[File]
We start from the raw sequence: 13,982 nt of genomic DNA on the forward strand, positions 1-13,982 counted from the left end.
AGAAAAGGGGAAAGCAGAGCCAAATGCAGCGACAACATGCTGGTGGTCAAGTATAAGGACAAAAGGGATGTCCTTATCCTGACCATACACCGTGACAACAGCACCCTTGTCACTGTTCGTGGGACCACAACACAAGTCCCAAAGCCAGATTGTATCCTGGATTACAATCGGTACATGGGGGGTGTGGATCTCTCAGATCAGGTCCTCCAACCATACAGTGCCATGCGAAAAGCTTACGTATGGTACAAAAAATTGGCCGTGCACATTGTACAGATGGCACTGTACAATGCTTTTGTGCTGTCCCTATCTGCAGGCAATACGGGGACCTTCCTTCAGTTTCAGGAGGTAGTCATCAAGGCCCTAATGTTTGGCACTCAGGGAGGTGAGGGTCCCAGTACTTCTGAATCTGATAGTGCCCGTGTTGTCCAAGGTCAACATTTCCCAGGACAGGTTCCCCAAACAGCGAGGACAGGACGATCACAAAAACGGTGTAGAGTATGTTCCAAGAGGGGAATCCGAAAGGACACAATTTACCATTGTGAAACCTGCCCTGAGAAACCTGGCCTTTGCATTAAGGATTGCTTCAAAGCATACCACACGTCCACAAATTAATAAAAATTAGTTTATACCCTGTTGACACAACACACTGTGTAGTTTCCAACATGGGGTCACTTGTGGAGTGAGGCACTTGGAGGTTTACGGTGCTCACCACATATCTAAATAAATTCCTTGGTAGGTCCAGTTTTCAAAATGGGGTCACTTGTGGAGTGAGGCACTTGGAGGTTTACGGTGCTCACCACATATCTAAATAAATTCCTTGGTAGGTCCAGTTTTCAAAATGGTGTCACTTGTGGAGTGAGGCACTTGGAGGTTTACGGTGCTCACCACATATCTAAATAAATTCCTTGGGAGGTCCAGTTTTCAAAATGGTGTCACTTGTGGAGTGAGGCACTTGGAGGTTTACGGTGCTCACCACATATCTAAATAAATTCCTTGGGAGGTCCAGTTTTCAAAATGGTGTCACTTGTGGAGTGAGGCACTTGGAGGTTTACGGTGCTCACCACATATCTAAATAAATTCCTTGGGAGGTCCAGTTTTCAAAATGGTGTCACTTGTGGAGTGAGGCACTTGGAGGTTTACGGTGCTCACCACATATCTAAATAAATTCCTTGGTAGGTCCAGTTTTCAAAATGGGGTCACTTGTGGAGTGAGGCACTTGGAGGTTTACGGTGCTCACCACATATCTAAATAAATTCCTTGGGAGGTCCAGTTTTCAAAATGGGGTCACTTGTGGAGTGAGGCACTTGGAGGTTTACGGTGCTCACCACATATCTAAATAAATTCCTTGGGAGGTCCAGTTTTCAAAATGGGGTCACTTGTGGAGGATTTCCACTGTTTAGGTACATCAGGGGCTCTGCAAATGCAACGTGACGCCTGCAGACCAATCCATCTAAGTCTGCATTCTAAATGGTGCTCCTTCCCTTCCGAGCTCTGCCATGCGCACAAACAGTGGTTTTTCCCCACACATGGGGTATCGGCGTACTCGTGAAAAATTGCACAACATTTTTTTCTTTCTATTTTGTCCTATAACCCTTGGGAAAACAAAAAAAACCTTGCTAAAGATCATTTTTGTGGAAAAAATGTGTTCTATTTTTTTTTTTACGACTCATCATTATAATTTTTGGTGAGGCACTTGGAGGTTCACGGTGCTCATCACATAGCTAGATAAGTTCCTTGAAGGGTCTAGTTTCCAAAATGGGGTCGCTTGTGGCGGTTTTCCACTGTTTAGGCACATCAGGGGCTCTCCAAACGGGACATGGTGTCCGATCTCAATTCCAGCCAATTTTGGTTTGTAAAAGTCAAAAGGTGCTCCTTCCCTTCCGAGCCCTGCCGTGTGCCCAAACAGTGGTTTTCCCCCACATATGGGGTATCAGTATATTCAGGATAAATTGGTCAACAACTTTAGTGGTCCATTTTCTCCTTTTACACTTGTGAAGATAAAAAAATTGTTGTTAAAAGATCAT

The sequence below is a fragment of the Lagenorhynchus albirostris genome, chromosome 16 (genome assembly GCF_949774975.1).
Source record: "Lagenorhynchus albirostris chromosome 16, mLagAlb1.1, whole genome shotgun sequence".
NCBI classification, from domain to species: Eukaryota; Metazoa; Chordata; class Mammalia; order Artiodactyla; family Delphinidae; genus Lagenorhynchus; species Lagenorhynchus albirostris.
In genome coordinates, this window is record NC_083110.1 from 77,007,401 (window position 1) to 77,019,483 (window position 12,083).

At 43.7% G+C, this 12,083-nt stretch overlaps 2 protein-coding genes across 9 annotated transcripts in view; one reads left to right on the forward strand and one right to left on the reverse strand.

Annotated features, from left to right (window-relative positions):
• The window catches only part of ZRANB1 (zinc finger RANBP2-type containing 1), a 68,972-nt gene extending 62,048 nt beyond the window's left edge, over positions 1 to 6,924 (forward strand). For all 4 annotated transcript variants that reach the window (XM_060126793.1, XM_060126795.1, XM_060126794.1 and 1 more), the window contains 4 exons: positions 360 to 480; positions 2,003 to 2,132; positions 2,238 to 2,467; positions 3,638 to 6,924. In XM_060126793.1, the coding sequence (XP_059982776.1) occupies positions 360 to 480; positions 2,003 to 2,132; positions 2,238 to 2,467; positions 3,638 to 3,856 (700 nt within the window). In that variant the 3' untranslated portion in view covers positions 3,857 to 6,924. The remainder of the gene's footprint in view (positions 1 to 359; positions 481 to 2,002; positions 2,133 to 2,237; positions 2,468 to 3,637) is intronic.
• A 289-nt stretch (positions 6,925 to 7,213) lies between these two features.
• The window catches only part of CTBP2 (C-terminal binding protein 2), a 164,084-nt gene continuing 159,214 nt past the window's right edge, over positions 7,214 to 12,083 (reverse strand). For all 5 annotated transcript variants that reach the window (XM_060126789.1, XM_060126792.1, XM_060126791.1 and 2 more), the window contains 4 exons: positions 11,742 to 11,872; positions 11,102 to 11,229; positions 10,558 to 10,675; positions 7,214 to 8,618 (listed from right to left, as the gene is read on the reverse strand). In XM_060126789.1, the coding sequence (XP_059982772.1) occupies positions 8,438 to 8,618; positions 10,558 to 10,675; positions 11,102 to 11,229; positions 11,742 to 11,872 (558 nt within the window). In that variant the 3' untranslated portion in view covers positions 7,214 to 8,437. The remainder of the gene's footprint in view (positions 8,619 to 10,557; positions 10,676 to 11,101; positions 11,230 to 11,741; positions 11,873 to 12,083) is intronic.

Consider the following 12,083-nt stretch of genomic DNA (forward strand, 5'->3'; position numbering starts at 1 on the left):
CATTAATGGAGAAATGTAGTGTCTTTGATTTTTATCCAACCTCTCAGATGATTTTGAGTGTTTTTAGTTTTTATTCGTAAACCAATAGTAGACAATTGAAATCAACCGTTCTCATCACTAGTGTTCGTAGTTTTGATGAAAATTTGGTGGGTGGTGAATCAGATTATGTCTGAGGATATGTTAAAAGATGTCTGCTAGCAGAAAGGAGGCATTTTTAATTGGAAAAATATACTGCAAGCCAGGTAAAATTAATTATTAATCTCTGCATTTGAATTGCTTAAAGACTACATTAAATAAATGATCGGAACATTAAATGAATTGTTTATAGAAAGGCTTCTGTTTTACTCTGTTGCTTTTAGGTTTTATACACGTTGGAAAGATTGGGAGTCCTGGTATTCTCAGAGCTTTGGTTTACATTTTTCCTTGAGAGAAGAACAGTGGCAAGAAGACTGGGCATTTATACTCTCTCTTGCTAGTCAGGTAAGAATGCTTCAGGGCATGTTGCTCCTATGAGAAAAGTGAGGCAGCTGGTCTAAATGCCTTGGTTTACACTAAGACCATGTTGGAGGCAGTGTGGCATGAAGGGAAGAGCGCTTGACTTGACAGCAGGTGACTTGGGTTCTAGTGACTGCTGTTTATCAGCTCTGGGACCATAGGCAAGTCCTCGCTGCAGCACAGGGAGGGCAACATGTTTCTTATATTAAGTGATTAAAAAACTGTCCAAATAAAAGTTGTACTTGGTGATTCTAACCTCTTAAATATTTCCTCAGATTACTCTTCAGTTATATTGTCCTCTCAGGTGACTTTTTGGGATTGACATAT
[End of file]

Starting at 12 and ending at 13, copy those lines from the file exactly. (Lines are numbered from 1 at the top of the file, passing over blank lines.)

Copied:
Consider the following 12,083-nt stretch of genomic DNA (forward strand, 5'->3'; position numbering starts at 1 on the left):
CATTAATGGAGAAATGTAGTGTCTTTGATTTTTATCCAACCTCTCAGATGATTTTGAGTGTTTTTAGTTTTTATTCGTAAACCAATAGTAGACAATTGAAATCAACCGTTCTCATCACTAGTGTTCGTAGTTTTGATGAAAATTTGGTGGGTGGTGAATCAGATTATGTCTGAGGATATGTTAAAAGATGTCTGCTAGCAGAAAGGAGGCATTTTTAATTGGAAAAATATACTGCAAGCCAGGTAAAATTAATTATTAATCTCTGCATTTGAATTGCTTAAAGACTACATTAAATAAATGATCGGAACATTAAATGAATTGTTTATAGAAAGGCTTCTGTTTTACTCTGTTGCTTTTAGGTTTTATACACGTTGGAAAGATTGGGAGTCCTGGTATTCTCAGAGCTTTGGTTTACATTTTTCCTTGAGAGAAGAACAGTGGCAAGAAGACTGGGCATTTATACTCTCTCTTGCTAGTCAGGTAAGAATGCTTCAGGGCATGTTGCTCCTATGAGAAAAGTGAGGCAGCTGGTCTAAATGCCTTGGTTTACACTAAGACCATGTTGGAGGCAGTGTGGCATGAAGGGAAGAGCGCTTGACTTGACAGCAGGTGACTTGGGTTCTAGTGACTGCTGTTTATCAGCTCTGGGACCATAGGCAAGTCCTCGCTGCAGCACAGGGAGGGCAACATGTTTCTTATATTAAGTGATTAAAAAACTGTCCAAATAAAAGTTGTACTTGGTGATTCTAACCTCTTAAATATTTCCTCAGATTACTCTTCAGTTATATTGTCCTCTCAGGTGACTTTTTGGGATTGACATAT